Staying on Top of Cervical Health

Preventative Measures to Prioritize

Roughly 11,500 new cases of cervical cancer are diagnosed each year in the United States, and cervical cancer accounts for about 4,000 deaths annually. Luckily, there are a number of ways to reduce your risk and manage your cervical health. In honor of Cervical Cancer Awareness Month, we spoke with Dr. Jordan Staton of Galen Obstetrics & Gynecology to share important information about protecting yourself and your loved ones from this disease.

What is Cervical Cancer?

Cervical cancer is an abnormal growth of cells that originates in the cervix. Cervical cancer may not cause any symptoms when it first begins to develop, but as the cancer progresses it can begin to cause:

  • Vaginal bleeding not related to menstruation
  • Menstrual bleeding that is abnormally heavy or long lasting
  • Changes in vaginal discharge
  • Pelvic pain or pain resulting from intercourse

Cervical cancer is often treated with surgery to remove the cancer as a first line of defense, but additional options include chemotherapy, targeted medicines, and radiation therapy. If left untreated, cervical cancer can continue to spread into surrounding tissues and cause further complications.

woman holding cervical health ribbon on stomach

What Causes Cervical Cancer?

Most cases of cervical cancer are caused by the human papillomavirus, which is a common infection transmitted through sexual contact. When exposed to HPV, the body’s immune system will typically prevent severe complications. Unfortunately, the virus can survive for years in some cases, which contributes to the process that transforms cervical cells into cancer cells. The best way to reduce this risk is to get vaccinated against HPV and follow up with routine screening tests.

Screening Options for Cervical Cancer

Pap Smear: A Pap smear, also known as a Pap test, involves collecting cells from the cervix and is usually done during routine pelvic exams to screen for cervical cancer cells. Even if you feel perfectly healthy, it is important to keep up with routine testing. If cancer cells do begin to develop in the cervix, you have more options for treatment and a higher chance of avoiding complications when the cancer is detected in its early stages.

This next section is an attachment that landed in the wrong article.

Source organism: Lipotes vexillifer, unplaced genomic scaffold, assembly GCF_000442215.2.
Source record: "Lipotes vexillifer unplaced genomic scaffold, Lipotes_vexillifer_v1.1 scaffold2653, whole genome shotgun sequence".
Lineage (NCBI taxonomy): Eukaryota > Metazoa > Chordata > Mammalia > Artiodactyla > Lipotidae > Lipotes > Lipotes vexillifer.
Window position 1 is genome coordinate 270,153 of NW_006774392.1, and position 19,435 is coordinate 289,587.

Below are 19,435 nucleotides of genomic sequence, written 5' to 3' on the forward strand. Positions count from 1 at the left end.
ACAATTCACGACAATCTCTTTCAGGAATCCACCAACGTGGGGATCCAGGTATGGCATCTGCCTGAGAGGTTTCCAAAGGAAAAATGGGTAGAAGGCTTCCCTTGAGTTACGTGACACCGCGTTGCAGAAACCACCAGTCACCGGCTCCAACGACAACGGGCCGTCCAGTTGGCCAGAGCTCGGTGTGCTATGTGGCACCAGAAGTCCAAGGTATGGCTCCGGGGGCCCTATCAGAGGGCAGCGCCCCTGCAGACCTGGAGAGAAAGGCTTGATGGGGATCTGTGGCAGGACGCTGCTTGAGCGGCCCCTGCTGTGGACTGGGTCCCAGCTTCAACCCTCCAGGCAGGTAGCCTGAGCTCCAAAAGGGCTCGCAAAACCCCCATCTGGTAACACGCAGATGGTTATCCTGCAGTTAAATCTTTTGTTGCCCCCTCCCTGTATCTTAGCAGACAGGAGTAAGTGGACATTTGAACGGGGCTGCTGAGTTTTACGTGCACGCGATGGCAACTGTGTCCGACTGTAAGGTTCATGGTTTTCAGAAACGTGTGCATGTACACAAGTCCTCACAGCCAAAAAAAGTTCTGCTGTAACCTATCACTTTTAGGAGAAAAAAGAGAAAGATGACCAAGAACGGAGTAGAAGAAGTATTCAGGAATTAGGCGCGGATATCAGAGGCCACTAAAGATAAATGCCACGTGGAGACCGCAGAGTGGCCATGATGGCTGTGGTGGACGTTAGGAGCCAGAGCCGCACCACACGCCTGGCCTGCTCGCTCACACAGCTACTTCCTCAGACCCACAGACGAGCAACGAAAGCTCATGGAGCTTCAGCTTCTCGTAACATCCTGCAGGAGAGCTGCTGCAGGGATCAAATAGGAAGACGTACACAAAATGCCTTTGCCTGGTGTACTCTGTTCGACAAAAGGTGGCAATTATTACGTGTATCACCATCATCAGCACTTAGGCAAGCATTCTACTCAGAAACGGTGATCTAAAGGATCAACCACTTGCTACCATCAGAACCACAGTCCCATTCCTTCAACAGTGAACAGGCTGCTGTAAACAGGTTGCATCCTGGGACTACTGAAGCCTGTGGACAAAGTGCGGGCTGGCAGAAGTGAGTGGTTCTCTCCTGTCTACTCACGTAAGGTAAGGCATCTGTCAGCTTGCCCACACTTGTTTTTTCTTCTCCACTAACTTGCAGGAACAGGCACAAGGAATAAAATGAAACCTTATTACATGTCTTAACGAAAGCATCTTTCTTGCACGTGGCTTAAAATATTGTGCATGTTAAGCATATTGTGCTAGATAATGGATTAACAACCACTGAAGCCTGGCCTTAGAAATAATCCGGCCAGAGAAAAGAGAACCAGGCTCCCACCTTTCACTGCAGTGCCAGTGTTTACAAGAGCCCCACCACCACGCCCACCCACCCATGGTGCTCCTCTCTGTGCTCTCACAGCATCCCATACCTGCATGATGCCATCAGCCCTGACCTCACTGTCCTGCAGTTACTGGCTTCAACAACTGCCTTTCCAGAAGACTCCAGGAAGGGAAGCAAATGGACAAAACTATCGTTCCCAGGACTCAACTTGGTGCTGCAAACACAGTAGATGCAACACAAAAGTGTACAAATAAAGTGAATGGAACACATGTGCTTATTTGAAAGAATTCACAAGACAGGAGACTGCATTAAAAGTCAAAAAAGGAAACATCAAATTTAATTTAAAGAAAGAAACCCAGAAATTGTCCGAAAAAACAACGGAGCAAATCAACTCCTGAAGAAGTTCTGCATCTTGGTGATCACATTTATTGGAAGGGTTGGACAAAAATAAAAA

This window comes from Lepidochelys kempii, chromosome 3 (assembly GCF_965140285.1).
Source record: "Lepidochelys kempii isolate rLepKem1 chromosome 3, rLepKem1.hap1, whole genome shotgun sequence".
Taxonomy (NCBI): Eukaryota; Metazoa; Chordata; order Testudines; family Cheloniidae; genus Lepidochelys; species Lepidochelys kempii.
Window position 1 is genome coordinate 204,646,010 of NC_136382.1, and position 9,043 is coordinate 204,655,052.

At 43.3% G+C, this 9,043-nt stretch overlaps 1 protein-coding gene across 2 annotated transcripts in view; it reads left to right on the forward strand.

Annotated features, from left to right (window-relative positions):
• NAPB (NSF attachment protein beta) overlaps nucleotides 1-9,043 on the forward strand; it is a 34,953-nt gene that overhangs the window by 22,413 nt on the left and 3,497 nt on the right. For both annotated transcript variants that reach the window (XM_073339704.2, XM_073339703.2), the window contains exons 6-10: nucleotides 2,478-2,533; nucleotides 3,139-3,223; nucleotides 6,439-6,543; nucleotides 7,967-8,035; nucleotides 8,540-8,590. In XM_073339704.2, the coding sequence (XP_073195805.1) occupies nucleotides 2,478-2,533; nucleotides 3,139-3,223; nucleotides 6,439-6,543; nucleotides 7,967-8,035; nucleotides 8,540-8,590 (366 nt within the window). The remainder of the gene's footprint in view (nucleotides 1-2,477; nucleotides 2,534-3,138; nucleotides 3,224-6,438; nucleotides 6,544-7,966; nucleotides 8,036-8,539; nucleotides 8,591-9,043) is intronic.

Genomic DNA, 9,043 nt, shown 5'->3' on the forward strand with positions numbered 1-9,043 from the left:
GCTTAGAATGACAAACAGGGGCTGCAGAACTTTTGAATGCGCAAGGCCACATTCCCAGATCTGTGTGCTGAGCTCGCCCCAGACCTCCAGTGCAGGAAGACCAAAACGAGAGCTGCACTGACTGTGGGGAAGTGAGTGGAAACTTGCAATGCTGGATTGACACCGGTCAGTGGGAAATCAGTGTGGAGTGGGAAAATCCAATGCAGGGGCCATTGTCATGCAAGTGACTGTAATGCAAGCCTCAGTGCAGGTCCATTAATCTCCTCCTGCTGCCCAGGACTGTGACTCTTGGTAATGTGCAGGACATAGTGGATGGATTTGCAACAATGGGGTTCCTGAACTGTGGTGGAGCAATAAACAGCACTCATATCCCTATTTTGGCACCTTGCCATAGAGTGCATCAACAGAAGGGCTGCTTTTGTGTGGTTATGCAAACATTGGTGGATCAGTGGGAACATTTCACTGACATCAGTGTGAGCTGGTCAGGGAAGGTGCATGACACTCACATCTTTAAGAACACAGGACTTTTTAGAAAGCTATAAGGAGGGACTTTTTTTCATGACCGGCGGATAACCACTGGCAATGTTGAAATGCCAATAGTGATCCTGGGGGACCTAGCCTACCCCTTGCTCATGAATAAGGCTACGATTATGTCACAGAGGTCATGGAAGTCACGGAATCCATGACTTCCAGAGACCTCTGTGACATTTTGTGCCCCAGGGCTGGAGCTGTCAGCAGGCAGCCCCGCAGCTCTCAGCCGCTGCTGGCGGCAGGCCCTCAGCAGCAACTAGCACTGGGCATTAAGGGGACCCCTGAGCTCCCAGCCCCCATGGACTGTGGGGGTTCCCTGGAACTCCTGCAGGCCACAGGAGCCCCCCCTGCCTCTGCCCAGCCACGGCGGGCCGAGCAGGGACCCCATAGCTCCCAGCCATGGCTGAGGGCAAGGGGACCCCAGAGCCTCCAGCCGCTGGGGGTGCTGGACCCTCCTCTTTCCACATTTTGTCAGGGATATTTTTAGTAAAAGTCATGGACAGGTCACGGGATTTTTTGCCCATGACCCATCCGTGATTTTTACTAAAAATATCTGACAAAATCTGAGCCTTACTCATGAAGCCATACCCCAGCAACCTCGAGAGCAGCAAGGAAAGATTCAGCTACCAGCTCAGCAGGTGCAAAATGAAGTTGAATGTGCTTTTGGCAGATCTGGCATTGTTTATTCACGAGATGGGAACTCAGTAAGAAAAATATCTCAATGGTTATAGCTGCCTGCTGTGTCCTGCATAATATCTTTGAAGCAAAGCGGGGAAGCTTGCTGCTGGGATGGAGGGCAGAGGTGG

HPV Test: HPV testing involves collecting cells from the cervix to check for the presence of the virus and is only approved for use on cells from the cervix. Your doctor will likely recommend HPV testing after you reach 30 years of age or if abnormal cells are detected during a Pap smear.

Are there any risk factors for cervical cancer that women should know about?

“We can’t always predict which women will develop cervical cancer, but there are a few risk factors that can make it more likely. Smoking is one of the main risks that can be controlled by the patient. Other risks include problems with the immune system such as HIV and certain medications that reduce the body’s ability to fight infection.” – Dr. Staton

When should women begin scheduling Pap smears and how often should they be tested?

“Routine screening should start at age 21, regardless of whether or not women are sexually active or pregnant. The American Society for Colposcopy and Cervical Pathology recommends Pap smears every three years up to age 30, then Pap smears with additional HPV screening every five years until age 65. Women with a history of abnormal Pap smears or other risk factors will need to be screened more frequently, as will women who have unusual symptoms such as abnormal bleeding or discharge. Even if you don’t need cervical cancer screening every year, I still encourage annual visits to review your women’s health concerns and pelvic exams to check on your other reproductive organs.” – Dr. Staton


The HPV vaccine helps prevent cervical cancer by limiting the chances of HPV surviving in your cervix after exposure to the virus. Though HPV is transmitted through sexual contact, the vaccine is most effective when administered before there is any contact with the virus. For this reason, doctors typically recommend vaccinating against HPV at the age of 9-12 up to 26. The vaccination is not recommended for anyone older than 26, but adults who are under the age of 45 and have not already been vaccinated can choose to receive the vaccine after weighing the pros and cons with their physicians.

While the HPV vaccine is highly effective at preventing HPV infection, it does not entirely eliminate the possibility of developing cervical cancer. Even if you have received the vaccine, it is important to stay on top of routine Pap smears as recommended by your physician.

Is there anything else you think more women should know about cervical health?

“Cervical cancer is preventable with regular screening and close attention to follow up for any abnormal results. Make a plan to see a gynecologist you trust and you will be empowered to make decisions about your cervical health.” – Dr. Staton

child getting vaccination
Picture of Jordan Staton, MD, FACOG

Jordan Staton, MD, FACOG

Specialist in Obstetrics & Gynecology, Galen Medical Group

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